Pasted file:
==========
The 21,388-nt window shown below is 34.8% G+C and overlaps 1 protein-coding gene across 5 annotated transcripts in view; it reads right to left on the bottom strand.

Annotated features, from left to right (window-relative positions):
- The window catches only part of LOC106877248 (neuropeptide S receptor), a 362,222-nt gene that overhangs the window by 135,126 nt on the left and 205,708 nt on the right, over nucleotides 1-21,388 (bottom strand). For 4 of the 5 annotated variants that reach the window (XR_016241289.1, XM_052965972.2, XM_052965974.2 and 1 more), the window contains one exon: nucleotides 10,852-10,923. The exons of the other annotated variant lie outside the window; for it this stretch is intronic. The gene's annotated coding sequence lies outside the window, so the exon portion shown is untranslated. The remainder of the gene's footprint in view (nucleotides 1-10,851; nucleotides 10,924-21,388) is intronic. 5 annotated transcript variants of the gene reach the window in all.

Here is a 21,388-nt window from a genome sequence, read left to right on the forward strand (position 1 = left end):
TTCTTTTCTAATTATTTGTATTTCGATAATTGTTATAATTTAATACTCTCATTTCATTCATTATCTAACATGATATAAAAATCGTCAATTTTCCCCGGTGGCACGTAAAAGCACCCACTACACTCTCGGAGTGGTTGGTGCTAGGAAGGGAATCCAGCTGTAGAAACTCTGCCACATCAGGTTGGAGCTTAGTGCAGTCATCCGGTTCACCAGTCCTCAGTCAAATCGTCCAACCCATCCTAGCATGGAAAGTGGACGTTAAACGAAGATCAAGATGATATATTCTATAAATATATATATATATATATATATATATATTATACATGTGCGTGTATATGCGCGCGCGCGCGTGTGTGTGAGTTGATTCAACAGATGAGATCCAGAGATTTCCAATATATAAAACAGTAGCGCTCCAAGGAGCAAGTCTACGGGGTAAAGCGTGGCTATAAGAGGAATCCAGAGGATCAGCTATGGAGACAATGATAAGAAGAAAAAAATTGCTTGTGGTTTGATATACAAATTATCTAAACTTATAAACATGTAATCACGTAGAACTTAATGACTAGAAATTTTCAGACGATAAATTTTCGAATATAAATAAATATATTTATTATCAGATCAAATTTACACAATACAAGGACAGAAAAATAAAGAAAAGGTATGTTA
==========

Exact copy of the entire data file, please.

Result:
The 21,388-nt window shown below is 34.8% G+C and overlaps 1 protein-coding gene across 5 annotated transcripts in view; it reads right to left on the bottom strand.

Annotated features, from left to right (window-relative positions):
- The window catches only part of LOC106877248 (neuropeptide S receptor), a 362,222-nt gene that overhangs the window by 135,126 nt on the left and 205,708 nt on the right, over nucleotides 1-21,388 (bottom strand). For 4 of the 5 annotated variants that reach the window (XR_016241289.1, XM_052965972.2, XM_052965974.2 and 1 more), the window contains one exon: nucleotides 10,852-10,923. The exons of the other annotated variant lie outside the window; for it this stretch is intronic. The gene's annotated coding sequence lies outside the window, so the exon portion shown is untranslated. The remainder of the gene's footprint in view (nucleotides 1-10,851; nucleotides 10,924-21,388) is intronic. 5 annotated transcript variants of the gene reach the window in all.

Here is a 21,388-nt window from a genome sequence, read left to right on the forward strand (position 1 = left end):
TTCTTTTCTAATTATTTGTATTTCGATAATTGTTATAATTTAATACTCTCATTTCATTCATTATCTAACATGATATAAAAATCGTCAATTTTCCCCGGTGGCACGTAAAAGCACCCACTACACTCTCGGAGTGGTTGGTGCTAGGAAGGGAATCCAGCTGTAGAAACTCTGCCACATCAGGTTGGAGCTTAGTGCAGTCATCCGGTTCACCAGTCCTCAGTCAAATCGTCCAACCCATCCTAGCATGGAAAGTGGACGTTAAACGAAGATCAAGATGATATATTCTATAAATATATATATATATATATATATATATATTATACATGTGCGTGTATATGCGCGCGCGCGCGTGTGTGTGAGTTGATTCAACAGATGAGATCCAGAGATTTCCAATATATAAAACAGTAGCGCTCCAAGGAGCAAGTCTACGGGGTAAAGCGTGGCTATAAGAGGAATCCAGAGGATCAGCTATGGAGACAATGATAAGAAGAAAAAAATTGCTTGTGGTTTGATATACAAATTATCTAAACTTATAAACATGTAATCACGTAGAACTTAATGACTAGAAATTTTCAGACGATAAATTTTCGAATATAAATAAATATATTTATTATCAGATCAAATTTACACAATACAAGGACAGAAAAATAAAGAAAAGGTATGTTA